When to Use a Tracker Fund

Investors have poured billions into low-cost passive funds in recent years, but does it always make sense to choose a tracker? Here are some things to consider

Jocelyn Jovene 10 December, 2020 | 9:59AM
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As fees have come down, investors have poured billions of pounds into tracker funds in recent years. Passive investing is now a massive and powerful driver of change in the asset management industry.

Not only has this led to incredible growth in the number of funds on offer to investors, but the increase in competition has helped force fees down. UK investors can now hold a fund that tracks the FTSE 100 for as little as 0.06% - equivalent of 60p for every £1,000 invested.

It's no surprise then that in Europe, passive funds have attracted flows at a faster pace than active funds in recent years, according to the latest Morningstar Asset Flows report.

Does that mean you should always choose a passive fund? No. There is a time and place in an investment portfolio for active fund managers to shine, but tracker funds can be an effective way to generate returns while keeping costs down. Here we look at when you should use one: 

Efficient Markets

The underlying theoretical justification (stay with us) of passve investing is that financial markets are supposed to be efficient, i.e. they incorporate any new publicly available information very quickly into prices. That should mean it is almost impossible to find an informational edge to take advantage of to beat the market.

The reality is that a large number of fund managers lag behind their benchmark. In fact, this theory suggests that any fund manager that does consistenly beat his benchmark is simply lucky.

Of course, the long-term record of investors such as Warren Buffett suggest otherwise, but there are certain markets, which are incredibly broad and efficient, such as the US stock market, and where active managers consistently struggle to outperform. It is areas like these where passive investing may be the better choice. 

Low Cost Investing

Passive investing enables you to go to places where it is either difficult to find consistently outperforming and low-cost active offerings (say, in US equities for instance) and also to go to places where it’s very difficult to basically find any decent actively managed fund overall.

Passives can be a great solution to find low-cost investing solutions that might just fit the bill for investors who want enough flexibility to allocate their funds to a very wide array of markets or strategies.

Imagine you want to invest in Korean equities, for example, because you think the valuation of the asset class is attractive and will provide a decent risk-adjusted return in the future.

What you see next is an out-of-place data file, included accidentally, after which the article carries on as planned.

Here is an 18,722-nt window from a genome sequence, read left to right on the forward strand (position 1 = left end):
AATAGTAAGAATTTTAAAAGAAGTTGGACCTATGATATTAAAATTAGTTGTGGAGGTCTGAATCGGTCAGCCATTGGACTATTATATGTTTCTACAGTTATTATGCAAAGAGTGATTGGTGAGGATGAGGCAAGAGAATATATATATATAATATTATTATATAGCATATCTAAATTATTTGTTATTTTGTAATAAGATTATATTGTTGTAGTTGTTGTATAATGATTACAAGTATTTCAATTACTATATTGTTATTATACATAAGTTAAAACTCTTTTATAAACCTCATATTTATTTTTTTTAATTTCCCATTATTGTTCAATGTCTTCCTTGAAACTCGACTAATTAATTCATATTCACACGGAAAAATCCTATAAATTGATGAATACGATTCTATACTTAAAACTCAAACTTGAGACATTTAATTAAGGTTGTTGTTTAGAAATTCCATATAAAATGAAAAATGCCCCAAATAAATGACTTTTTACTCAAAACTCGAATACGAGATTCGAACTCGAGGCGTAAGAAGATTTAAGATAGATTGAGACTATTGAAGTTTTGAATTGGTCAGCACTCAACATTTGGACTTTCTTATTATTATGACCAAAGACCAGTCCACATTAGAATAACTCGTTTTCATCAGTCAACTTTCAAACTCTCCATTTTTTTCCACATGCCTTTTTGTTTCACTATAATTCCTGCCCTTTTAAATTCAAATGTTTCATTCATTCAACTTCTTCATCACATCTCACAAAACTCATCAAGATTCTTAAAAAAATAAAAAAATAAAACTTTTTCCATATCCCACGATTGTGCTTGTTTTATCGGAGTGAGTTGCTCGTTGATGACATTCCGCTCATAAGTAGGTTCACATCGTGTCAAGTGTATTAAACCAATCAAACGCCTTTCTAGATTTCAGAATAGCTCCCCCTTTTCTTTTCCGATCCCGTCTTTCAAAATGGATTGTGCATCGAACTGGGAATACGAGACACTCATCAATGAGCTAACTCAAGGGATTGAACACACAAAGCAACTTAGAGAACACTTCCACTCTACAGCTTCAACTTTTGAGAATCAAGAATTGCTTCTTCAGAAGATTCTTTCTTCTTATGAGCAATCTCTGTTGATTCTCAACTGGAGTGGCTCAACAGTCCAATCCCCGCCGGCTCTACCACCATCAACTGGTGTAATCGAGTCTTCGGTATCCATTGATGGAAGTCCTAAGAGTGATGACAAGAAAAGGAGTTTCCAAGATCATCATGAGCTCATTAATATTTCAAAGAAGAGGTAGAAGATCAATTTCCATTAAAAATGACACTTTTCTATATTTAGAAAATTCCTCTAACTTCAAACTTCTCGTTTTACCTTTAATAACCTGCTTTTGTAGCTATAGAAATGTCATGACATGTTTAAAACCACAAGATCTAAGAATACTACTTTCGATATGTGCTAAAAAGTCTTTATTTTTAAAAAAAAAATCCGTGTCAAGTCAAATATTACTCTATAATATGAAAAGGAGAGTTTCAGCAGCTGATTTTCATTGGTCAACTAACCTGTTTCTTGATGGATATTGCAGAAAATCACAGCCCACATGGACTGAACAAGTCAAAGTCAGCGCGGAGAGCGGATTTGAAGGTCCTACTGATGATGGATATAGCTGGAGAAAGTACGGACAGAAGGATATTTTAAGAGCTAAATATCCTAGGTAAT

If you look for actively managed funds, you will find only one that has a positive Morningstar analyst rating (JPM Korea Equity) but has an ongoing charge of 1.81% and has delivered annualised returns of 6.4% over 10 years. Meanwhile, the iShares MSCI Korea ETF (CSKR) tracks the the MSCI Korea 20/35 Index for ujst 0.65% and has delivered annualised returns of 7.9% over 10 years. 

Strategic Beta

If you're interested in investing in specific themes, such as artifical intelligence or companies looking for a treatment for Covid-19, you can usually find an ETF to specifically tap into the trend. Rather than searching for individual stocks, these trackers offer exposure to specific themes or industries such as the iShares Automation & Robotics ETF (RBOT) or the iShares Global Water ETF (DH2O)

Of course, thematic investing is not absent of other risks. Such niche offerings can be fad-driven and therefore have a short shelf life, and few themes will beat a broader global equity exposure.But for those aware of those risks and willing to accept them, thematic passive investing  might be a solution. You can find more information in the Thematic Fund Landscape published earlier this year by Morningstar.

Key Risks

As with any type of investment, passive funds are not without risk. And since ETFs are very easy to trade (you can buy and sell at any point in the day like any other stock), they come with the risk of an investor trying to time the market, or of encouraging investors to base their investment decision purely on cost. Remember that trying to time the market is the best way to lose money. When investing, you must have a plan and stick to it.

And if you're thinking that ETFs are the easy option, think again. Going passive doesn’t mean you do nothing; you must still do your research, find the best funds for your needs and work out how much of your portfolio to invest in them in order to reach your financial goals while catering for your risk tolerance. 

Passive investing may look like an easier way to invest for the long run and reach your financial goals, and that’s probably true. But it might make more sense to take a more holistic approach and consider both active and passive investing, always be mindful about costs and have a good understanding of where you will put your money. And, if in doubt, seek financial advice. 

The information contained within is for educational and informational purposes ONLY. It is not intended nor should it be considered an invitation or inducement to buy or sell a security or securities noted within nor should it be viewed as a communication intended to persuade or incite you to buy or sell security or securities noted within. Any commentary provided is the opinion of the author and should not be considered a personalised recommendation. The information contained within should not be a person's sole basis for making an investment decision. Please contact your financial professional before making an investment decision.

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Jocelyn Jovene

Jocelyn Jovene  is Senior Editor for Morningstar France